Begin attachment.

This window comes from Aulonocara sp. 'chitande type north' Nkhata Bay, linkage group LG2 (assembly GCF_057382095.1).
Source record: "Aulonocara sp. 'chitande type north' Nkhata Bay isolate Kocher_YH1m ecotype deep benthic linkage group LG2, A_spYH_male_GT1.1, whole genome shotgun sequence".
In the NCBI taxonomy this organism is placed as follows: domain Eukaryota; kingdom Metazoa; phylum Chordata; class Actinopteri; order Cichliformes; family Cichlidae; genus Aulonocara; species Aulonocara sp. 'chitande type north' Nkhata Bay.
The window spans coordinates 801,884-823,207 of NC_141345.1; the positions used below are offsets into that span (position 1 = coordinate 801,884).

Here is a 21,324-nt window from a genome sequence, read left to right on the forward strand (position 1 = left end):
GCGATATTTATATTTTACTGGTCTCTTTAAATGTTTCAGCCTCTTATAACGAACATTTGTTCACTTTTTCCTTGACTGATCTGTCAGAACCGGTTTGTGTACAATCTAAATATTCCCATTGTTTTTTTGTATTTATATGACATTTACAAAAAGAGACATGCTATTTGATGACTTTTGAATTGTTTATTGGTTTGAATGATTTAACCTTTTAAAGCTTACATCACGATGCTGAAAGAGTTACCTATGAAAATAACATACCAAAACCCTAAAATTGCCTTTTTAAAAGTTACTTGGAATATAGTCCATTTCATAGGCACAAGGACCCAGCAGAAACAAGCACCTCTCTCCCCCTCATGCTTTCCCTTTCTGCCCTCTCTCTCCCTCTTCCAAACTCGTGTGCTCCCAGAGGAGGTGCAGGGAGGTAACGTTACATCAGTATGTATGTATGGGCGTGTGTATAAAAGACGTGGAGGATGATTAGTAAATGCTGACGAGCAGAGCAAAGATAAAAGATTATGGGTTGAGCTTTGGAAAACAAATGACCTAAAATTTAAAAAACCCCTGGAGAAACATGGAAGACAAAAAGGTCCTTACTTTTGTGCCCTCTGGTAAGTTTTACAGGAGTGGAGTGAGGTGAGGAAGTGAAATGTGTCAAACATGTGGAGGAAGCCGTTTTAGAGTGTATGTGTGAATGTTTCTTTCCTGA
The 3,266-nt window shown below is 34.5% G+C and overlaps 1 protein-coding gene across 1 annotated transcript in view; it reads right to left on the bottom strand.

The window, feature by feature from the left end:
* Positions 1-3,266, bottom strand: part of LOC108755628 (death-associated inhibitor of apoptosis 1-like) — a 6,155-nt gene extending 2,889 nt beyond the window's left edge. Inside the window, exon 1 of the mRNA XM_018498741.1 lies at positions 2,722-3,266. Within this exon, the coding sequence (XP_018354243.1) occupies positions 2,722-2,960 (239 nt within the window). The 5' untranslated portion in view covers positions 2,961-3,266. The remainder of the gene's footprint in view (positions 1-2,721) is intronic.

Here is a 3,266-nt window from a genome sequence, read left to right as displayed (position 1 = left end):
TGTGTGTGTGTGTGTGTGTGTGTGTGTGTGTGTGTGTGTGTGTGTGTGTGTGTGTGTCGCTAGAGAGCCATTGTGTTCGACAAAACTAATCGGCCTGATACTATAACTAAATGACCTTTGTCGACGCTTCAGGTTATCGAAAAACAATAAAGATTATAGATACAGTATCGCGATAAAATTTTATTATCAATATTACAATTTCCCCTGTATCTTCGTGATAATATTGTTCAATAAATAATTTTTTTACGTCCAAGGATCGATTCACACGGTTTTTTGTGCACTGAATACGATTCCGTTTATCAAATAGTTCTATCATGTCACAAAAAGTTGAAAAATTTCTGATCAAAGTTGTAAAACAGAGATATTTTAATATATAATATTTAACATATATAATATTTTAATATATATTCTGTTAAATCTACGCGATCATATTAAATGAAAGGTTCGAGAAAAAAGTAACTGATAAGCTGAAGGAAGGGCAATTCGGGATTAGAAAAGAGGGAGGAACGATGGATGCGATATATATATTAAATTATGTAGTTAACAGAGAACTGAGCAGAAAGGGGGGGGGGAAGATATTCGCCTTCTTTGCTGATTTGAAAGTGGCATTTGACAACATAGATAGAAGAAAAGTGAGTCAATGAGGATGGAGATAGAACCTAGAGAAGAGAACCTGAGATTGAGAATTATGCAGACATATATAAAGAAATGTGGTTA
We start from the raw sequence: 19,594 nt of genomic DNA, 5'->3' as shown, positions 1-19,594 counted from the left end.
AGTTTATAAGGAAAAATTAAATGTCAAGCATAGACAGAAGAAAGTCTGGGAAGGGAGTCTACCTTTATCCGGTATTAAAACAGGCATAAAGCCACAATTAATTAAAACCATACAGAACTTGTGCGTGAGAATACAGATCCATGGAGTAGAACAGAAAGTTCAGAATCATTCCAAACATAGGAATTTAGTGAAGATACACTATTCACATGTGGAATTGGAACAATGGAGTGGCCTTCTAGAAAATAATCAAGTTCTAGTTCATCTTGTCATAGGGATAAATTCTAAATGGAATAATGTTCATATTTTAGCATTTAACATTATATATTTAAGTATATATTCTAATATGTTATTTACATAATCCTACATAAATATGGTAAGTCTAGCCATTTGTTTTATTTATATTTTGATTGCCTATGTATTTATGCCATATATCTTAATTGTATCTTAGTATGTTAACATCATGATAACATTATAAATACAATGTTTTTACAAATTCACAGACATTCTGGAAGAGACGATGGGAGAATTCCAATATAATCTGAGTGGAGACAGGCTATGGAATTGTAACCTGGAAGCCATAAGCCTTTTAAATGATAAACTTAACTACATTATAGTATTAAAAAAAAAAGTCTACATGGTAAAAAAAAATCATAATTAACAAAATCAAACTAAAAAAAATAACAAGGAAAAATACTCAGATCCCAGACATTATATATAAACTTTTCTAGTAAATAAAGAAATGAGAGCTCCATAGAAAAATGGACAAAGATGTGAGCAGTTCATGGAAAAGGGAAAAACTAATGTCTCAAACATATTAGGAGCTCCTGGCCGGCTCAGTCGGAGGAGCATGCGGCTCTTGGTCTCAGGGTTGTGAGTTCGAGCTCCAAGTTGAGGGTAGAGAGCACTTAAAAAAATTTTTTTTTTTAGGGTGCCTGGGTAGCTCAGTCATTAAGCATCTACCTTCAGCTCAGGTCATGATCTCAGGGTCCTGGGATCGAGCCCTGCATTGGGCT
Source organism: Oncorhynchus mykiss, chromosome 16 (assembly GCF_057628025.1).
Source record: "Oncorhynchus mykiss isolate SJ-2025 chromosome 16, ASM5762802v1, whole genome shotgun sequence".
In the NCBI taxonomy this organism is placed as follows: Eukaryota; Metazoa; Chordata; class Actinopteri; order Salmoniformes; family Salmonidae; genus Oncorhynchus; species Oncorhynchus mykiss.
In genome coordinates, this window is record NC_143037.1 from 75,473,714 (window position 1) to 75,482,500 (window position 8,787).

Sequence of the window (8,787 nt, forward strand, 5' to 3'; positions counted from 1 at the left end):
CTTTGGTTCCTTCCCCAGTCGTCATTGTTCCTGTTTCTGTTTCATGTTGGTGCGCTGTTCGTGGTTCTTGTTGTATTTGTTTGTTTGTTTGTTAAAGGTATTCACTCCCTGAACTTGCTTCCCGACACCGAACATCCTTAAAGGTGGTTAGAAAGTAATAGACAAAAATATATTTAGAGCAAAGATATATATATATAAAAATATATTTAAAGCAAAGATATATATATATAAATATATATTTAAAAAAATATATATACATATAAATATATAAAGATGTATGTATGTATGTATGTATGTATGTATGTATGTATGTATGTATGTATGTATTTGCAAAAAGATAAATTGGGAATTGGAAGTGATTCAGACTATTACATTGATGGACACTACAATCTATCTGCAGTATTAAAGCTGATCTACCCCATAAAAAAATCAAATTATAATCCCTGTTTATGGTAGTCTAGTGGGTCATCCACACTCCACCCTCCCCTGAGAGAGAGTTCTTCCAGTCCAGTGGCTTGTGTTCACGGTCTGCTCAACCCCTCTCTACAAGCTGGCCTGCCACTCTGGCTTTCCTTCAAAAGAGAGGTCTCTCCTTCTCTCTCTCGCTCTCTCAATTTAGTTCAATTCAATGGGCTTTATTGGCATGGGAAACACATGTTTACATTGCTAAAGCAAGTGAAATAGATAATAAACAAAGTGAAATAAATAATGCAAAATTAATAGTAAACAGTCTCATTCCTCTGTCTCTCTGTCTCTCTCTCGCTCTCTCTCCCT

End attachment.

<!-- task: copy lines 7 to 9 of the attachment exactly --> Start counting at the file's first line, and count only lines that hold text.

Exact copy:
The 3,266-nt window shown below is 34.5% G+C and overlaps 1 protein-coding gene across 1 annotated transcript in view; it reads right to left on the bottom strand.

The window, feature by feature from the left end:
* Positions 1-3,266, bottom strand: part of LOC108755628 (death-associated inhibitor of apoptosis 1-like) — a 6,155-nt gene extending 2,889 nt beyond the window's left edge. Inside the window, exon 1 of the mRNA XM_018498741.1 lies at positions 2,722-3,266. Within this exon, the coding sequence (XP_018354243.1) occupies positions 2,722-2,960 (239 nt within the window). The 5' untranslated portion in view covers positions 2,961-3,266. The remainder of the gene's footprint in view (positions 1-2,721) is intronic.